Single-Anastomosis Sleeve Jejunal Bypass, a Novel Bariatric Surgery, Versus Other Familiar Methods: Results of a 6-Month Follow-up—a Comparative Study
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Obesity and its associated morbidities have become a significant concern all over the world. Bariatric surgery, regardless of its type, is the most effective approach for treating morbid obesity. Single-anastomosis sleeve jejunal (SASJ) bypass is a novel bariatric surgery technique and can be considered for patients with former background of severe gastroesophageal symptoms. The purpose of this research was to compare SASJ bypass outcomes with other techniques during a 6-month follow-up.
This is a non-randomized clinical trial conducted on 100 patients, who underwent four types of bariatric surgery (classic Roux-en-Y bypass, SASJ bypass, omega gastric bypass, and sleeve gastrectomy), and each one of these types contained 25 cases, during the time period of 2 years from 2016 to 2018. Patients’ information including age, gender, height, basal weight, body mass index (BMI), serum albumin, and hemoglobin A1C were recorded, within 1, 3, and 6 months after their surgery, and also were compared with each other.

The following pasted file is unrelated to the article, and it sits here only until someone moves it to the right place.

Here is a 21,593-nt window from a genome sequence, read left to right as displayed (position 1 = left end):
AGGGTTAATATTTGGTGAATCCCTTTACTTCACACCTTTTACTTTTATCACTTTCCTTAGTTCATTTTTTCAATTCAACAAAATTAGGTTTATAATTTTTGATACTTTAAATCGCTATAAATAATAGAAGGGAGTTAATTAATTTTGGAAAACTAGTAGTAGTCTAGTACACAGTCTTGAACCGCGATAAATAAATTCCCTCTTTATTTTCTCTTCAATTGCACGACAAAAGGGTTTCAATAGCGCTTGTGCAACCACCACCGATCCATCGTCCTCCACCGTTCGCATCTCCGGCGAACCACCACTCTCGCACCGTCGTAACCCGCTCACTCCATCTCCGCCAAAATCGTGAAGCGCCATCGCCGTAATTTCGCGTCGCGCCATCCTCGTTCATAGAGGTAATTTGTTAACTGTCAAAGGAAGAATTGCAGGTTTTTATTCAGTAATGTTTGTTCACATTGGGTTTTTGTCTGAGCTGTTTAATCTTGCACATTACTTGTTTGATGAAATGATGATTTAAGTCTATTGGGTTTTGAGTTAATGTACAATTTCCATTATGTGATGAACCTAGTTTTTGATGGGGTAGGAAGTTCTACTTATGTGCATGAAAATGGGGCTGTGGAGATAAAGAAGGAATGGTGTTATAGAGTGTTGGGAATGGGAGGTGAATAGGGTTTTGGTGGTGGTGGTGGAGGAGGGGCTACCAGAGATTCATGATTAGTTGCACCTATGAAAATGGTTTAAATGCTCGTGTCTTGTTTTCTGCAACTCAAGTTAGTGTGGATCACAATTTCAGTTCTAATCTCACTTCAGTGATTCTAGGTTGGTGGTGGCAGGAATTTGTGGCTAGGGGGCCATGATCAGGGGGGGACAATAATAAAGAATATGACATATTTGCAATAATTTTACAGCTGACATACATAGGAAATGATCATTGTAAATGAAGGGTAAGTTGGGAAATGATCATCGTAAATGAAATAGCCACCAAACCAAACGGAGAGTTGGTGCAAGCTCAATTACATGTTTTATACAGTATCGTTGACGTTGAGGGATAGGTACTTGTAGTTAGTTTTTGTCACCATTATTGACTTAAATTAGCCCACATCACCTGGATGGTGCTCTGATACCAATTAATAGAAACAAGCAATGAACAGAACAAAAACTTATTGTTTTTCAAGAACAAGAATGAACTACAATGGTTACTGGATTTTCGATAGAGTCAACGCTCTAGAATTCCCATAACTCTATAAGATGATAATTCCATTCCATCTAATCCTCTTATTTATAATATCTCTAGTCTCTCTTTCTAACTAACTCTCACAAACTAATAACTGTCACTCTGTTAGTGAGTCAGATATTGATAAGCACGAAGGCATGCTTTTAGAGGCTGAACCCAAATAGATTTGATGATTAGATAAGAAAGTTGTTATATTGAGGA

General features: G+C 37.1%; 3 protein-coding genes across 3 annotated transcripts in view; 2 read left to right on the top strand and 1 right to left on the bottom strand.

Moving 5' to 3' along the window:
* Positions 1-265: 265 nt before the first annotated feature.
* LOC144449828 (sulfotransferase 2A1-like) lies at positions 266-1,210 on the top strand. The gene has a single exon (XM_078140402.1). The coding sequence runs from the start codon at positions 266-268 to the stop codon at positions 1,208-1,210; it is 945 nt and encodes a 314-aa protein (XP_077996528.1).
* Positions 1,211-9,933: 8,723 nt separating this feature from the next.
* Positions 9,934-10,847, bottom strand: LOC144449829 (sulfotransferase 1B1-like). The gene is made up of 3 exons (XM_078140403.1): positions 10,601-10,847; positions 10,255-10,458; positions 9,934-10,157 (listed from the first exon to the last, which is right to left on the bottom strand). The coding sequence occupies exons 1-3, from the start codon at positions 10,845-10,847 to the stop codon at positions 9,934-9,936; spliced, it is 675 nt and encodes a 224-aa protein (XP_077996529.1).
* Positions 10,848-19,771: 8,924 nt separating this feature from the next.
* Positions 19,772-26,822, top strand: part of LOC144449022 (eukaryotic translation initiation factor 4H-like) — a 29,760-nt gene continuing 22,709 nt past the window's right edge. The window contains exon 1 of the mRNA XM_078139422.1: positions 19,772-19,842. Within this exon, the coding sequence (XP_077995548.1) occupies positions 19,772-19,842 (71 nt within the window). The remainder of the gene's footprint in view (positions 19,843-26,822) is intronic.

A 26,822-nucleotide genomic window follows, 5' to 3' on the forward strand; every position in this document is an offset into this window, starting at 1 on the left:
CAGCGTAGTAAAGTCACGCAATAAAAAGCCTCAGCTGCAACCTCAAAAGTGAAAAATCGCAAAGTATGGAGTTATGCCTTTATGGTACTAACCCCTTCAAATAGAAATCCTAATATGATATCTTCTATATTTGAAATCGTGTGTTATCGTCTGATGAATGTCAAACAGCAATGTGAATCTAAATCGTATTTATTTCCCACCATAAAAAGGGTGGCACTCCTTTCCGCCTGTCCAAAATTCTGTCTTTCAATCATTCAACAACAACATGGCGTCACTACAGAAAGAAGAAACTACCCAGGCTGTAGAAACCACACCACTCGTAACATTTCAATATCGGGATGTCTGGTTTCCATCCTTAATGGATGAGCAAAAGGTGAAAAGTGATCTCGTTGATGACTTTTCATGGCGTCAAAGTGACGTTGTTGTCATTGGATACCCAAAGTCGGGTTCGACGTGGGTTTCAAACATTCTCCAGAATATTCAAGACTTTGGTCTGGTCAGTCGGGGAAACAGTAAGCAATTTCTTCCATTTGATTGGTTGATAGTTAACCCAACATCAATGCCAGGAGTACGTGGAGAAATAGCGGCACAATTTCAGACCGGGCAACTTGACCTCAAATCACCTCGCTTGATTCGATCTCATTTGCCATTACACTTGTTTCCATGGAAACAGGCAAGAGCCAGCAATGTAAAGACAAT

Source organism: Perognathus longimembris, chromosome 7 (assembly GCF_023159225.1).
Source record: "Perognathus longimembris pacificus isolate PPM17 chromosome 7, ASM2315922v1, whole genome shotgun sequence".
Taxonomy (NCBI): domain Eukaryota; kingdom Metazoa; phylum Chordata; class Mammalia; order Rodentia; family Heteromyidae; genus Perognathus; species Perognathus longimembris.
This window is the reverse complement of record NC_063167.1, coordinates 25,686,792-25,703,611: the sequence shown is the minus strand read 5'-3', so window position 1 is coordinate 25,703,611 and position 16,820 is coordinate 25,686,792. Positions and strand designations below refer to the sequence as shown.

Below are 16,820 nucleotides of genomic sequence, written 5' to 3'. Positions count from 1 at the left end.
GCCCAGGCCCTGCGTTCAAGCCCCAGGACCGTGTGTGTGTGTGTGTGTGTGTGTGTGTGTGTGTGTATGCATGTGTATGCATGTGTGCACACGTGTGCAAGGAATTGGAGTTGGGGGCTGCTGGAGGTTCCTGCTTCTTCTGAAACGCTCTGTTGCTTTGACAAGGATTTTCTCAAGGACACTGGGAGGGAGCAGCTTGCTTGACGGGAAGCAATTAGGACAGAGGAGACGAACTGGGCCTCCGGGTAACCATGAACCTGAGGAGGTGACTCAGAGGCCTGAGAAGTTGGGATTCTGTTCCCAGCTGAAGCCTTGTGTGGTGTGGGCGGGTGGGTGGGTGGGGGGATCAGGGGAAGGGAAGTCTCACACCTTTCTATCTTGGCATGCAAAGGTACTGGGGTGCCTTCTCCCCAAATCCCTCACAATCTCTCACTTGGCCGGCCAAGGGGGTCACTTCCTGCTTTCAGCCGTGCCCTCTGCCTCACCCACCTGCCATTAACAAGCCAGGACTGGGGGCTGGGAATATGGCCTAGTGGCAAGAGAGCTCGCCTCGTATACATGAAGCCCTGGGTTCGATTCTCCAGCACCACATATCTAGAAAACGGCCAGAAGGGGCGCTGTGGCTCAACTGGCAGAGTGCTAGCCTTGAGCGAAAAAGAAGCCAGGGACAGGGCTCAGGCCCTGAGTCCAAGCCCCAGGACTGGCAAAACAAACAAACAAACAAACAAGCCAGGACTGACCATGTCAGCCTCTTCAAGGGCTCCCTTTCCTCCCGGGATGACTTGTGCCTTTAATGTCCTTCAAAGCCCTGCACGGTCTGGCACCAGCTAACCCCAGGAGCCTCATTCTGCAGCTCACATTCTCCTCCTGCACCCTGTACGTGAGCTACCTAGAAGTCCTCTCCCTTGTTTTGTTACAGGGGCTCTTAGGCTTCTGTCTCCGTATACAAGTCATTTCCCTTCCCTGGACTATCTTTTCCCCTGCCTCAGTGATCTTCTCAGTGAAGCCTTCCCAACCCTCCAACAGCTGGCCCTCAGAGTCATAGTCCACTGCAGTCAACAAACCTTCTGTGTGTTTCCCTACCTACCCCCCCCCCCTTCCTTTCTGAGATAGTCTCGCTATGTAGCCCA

Members of the four groups were similar due to their age, gender distribution, height, baseline BMI, hemoglobin A1C, albumin, and also excess weight (P value > 0.05); however, the sleeve gastrectomy group baseline weight was significantly higher compared with the other three groups (P value = 0.013). All of the groups significantly lost weight during this 6-month period, but the comparison between them indicated no statistical difference regarding excess weight loss, BMI, hemoglobin A1C, and albumin (P value > 0.05). The excess weight loss mean during 6 months in SASJ bypass was 34.2 ± 5.4%, which was comparable with other groups.
The weight loss trend after the SASJ bypass was similar to that of older techniques; consequently this technique can be considered for cases with particular indications due to the reversibility and also more accessible gastric follow-up studies in the SASJ approach. Further researches with longer follow-ups are strongly recommended.
KeywordsBariatric surgery Metabolic surgery Jejunal bypass Body mass index
Compliance with Ethical Standards
The Isfahan University Ethics Committee approved this study protocol based on the code of IR.MUI.MED.REC.1397089. After the comprehensive information provision about bariatric surgeries, their complications, and long-term outcomes, patients were reassured about their personal information confidentiality and were requested to sign their participation in the study informed consent form.
Conflict of Interest
The authors declare that they have no conflict of interest.
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